Academic journal article Journal of Drug Issues

Crack and Prostitution: Gender, Myths, and Experiences

Academic journal article Journal of Drug Issues

Crack and Prostitution: Gender, Myths, and Experiences

Article excerpt

This paper presents the results from in-depth interviews with 30 crack-using women also working in the sex trade to support their drug use. The gender roles perspective highlights traditional beliefs from past decades about the appeal of cocaine to women, its effects on their sexuality, and the reasons they become prostitutes. These are contrasted with the harsh realities of the dangers and marginalization faced by female crack users who work the streets in the contemporary sex trade. These women operate at the lowest levels of street drug use and prostitution, experience a considerable amount of violence and sexual exploitation, and are subject to riskier practices in their sex work. Their crack addiction fuels this extreme vulnerability and contributes to their highly deviant and stigmatized social image. We conclude that, similar to findings in other studies, the increase in crack consumption and availability has had serious negative repercussions for poor women who were, or became, involved in the sex trade. Moreover, the powerful appeal of crack to these women poses a challenge for harm reduction alternatives and other services that might improve their health and safety.

Who wants to be a crack head when you think about it? Who wants to fucking stand on the corner in the fucking -18C and sell their body for a piece of rock that's going to be gone in fucking 10 minutes? ("Jenny," age 25)

The woman who sells her body for drugs is the most dependent person in the world.

(Germaine Greer, The Whole Woman, p.6)

INTRODUCTION

The image of the crack-using prostitute has come to epitomize the ultimate shame and sexual degradation of women, but this portrayal is merely the latest in a long series of linkages between "fallen women" and substance use (Carstairs, 1998). The drug use experience of women has long been interpreted through the lens of ingrained cultural assumptions about their "remarkable vulnerability" to addiction and their inevitable downfall once they succumb to intoxicating temptations (Fillmore, 1984). In the early decades of the past century, indulgence in alcohol, tobacco, marijuana, and heroin for pleasure or "highs" was subject to severe social disapproval, while consuming the same substances in medicinal form was acceptable (Gomberg, 1982). Despite Freud's early enthusiasm for the effects of the drug, cocaine use was particularly identified for fanning the sexual appetites of women, as a stimulus for prostitution, and even a modest degree of medical approbation was soon withdrawn (Kalant, 1987; Murray, 1987). When cocaine use resurfaced in the modern era, and particularly with the advent of crack cocaine, both previous stereotypes and new formulations about women's involvement with this drug have been put forward for examination.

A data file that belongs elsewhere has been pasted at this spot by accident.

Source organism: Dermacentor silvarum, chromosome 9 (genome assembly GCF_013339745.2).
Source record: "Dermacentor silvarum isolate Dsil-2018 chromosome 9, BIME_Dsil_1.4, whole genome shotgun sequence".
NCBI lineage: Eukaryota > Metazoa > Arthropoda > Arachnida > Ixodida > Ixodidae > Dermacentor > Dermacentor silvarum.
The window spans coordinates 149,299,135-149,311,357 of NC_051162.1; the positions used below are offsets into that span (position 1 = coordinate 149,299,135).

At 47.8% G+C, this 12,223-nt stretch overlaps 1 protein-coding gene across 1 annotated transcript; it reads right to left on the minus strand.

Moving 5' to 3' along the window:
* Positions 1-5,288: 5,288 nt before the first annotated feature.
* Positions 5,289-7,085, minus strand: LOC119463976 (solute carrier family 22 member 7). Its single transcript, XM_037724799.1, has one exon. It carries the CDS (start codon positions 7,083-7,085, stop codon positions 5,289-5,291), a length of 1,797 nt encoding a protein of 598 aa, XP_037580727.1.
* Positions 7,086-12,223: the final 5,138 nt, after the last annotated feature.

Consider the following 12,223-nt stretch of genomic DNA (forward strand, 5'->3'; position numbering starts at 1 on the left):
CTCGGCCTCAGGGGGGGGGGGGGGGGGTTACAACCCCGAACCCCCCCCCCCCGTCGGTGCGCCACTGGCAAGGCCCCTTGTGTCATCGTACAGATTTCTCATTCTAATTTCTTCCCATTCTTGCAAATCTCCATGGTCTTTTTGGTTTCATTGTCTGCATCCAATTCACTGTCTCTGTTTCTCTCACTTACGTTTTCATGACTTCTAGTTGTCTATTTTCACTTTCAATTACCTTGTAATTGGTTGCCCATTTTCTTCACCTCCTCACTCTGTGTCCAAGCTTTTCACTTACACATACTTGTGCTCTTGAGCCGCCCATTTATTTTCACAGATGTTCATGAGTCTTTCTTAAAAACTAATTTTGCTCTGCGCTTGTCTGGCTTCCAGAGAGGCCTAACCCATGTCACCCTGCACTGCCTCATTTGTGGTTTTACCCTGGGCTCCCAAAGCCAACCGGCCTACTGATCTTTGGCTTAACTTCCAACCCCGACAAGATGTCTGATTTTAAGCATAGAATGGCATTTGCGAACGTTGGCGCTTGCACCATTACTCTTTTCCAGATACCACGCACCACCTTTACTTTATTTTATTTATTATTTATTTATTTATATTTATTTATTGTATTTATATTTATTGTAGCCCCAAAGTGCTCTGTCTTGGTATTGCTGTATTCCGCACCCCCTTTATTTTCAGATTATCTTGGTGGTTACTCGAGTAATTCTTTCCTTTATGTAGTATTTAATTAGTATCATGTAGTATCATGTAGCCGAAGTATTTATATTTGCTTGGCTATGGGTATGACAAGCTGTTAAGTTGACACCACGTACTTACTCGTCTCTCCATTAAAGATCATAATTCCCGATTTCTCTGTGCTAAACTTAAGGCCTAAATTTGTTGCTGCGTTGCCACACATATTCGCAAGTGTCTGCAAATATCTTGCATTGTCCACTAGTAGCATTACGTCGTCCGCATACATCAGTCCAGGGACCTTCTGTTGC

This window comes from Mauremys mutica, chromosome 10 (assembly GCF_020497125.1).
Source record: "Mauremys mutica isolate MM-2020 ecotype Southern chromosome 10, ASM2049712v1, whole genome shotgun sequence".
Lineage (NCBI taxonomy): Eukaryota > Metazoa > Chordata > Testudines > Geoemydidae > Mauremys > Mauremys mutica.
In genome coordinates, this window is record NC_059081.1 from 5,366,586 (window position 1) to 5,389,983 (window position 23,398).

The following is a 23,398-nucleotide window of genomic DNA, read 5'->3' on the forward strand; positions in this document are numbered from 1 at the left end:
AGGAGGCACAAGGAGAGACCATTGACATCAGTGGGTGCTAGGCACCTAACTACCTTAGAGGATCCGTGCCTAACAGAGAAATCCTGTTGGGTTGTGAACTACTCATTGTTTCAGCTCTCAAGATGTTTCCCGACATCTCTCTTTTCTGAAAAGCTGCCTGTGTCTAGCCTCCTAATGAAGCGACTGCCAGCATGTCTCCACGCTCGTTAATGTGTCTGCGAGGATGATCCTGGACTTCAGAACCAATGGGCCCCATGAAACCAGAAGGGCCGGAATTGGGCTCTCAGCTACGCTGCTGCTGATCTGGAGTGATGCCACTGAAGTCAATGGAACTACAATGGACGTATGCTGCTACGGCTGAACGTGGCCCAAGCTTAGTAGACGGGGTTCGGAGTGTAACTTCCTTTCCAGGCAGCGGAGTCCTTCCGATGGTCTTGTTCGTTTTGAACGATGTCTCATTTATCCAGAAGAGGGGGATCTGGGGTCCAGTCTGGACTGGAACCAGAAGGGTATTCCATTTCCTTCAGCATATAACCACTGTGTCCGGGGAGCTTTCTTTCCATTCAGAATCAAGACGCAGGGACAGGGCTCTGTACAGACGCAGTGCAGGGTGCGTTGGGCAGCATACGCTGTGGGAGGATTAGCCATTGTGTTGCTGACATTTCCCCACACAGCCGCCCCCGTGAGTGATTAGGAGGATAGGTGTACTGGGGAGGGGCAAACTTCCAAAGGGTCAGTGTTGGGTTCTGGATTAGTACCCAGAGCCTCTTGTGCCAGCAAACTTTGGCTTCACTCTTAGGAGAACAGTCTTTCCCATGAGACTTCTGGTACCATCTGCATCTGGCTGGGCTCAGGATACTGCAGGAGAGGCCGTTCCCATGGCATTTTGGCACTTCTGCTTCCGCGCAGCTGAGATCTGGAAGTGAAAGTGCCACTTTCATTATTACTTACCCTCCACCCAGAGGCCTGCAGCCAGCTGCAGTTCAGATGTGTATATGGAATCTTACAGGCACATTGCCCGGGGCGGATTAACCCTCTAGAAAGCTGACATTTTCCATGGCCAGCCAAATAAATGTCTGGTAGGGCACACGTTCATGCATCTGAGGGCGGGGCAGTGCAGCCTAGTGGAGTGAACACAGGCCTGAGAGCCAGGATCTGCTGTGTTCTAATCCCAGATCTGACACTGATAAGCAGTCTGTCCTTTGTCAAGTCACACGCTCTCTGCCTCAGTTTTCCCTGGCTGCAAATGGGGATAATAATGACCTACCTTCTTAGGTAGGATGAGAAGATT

In the early 1980s, the gender roles perspective articulated a broader view on substance use within the framework of women's normative role as nurturer and caregiver (Colten & Marsh, 1984). Concern about women who use alcohol or other drugs is seen as rooted in the perception that such behavior impairs the performance of their primary role; thus, they are viewed as more sick and deviant than male substance users (Marsh, 1982). Women who engage in illicit drug use are doubly deviant because they are not only breaking the law but also engaging in a predominantly male activity (Erickson & Watson, 1990). The negative sanctions applied to women who depart from mainstream standards serve as a form of social control and warning to all women to stay in their place (Rosenbaum, 1981). Like women who reject the housewife role for less traditional pursuits, women who use cocaine pose a particular threat to the gender role expectations of society. Sometimes these images have been combined in a punitive manner. For example, numerous popular media and women's magazines in the 1980s portrayed successful career women as especially prone to take up cocaine and quickly lose control; this modem myth was perpetrated despite any evidence that women's use patterns and problems with cocaine were different from those of men's (Erickson & Murray, 1989). …

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